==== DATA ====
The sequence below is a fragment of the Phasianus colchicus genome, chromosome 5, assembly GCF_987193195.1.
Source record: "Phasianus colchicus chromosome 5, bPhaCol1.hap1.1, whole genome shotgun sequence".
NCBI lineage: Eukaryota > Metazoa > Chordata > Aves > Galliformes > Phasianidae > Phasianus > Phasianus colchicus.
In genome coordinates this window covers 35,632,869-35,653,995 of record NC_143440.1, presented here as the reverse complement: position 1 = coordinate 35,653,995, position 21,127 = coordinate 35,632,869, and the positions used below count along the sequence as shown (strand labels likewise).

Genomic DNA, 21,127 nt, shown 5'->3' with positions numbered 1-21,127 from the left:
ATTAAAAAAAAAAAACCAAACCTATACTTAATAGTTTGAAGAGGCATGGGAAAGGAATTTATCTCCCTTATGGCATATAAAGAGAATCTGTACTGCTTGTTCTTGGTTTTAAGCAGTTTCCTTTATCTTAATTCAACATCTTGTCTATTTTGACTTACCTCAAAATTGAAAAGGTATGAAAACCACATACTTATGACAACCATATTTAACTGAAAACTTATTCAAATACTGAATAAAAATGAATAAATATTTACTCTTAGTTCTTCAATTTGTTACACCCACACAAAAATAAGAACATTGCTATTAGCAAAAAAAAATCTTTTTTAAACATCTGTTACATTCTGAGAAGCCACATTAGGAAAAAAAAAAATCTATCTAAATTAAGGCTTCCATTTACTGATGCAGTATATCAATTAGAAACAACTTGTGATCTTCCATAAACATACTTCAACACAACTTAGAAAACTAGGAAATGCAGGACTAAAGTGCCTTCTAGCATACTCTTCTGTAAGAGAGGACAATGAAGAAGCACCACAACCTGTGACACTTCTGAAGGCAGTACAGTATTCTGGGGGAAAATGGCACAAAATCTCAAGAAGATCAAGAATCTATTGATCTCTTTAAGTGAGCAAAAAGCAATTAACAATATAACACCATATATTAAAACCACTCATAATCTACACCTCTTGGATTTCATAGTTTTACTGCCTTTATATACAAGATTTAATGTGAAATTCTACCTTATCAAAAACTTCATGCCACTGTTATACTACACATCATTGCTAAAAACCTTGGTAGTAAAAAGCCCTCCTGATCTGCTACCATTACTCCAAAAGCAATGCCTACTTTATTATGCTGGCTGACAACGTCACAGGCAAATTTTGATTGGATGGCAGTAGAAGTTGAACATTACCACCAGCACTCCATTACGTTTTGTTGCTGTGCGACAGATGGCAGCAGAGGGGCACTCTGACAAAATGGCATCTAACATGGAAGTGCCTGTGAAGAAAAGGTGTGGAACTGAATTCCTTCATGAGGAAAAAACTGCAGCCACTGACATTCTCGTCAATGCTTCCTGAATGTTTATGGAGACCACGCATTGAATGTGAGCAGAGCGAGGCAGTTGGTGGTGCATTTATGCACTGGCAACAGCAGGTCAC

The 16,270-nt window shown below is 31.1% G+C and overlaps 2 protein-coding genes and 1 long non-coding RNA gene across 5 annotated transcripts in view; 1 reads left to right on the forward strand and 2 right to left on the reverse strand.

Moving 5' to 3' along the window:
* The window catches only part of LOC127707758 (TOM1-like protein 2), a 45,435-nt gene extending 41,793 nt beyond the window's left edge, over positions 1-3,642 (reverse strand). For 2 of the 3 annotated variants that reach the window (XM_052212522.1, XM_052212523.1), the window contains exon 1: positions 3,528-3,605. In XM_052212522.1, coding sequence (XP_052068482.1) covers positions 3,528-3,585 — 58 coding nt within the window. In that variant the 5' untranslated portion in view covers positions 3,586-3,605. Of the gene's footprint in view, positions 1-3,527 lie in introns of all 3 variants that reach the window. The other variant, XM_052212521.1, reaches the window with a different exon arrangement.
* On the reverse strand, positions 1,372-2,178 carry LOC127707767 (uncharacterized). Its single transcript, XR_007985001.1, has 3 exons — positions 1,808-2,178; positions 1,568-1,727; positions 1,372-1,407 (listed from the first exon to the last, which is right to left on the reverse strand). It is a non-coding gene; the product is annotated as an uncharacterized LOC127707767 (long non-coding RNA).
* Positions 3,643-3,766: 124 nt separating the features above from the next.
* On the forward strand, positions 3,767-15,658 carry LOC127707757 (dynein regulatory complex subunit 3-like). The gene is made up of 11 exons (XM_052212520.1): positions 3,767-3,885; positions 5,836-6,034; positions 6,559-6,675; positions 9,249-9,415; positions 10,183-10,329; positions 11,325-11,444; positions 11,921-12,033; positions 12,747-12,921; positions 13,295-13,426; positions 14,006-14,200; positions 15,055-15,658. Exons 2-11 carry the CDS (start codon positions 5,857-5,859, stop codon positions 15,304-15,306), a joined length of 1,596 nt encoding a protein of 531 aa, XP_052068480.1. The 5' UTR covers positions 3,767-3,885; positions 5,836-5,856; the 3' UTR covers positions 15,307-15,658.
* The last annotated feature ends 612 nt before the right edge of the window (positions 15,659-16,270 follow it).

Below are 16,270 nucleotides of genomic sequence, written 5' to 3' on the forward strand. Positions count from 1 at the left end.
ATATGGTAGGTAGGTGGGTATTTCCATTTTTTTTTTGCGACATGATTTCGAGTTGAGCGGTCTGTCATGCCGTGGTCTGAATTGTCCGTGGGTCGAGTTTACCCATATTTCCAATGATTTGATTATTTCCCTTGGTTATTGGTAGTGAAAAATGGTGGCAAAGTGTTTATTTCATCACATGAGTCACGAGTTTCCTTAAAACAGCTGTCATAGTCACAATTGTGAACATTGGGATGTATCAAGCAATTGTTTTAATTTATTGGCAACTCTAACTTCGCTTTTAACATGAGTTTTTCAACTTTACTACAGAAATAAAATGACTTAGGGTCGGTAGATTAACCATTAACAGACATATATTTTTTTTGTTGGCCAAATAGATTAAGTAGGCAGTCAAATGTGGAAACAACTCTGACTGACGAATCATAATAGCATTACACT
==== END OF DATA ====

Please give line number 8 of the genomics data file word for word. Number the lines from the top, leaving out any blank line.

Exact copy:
Moving 5' to 3' along the window: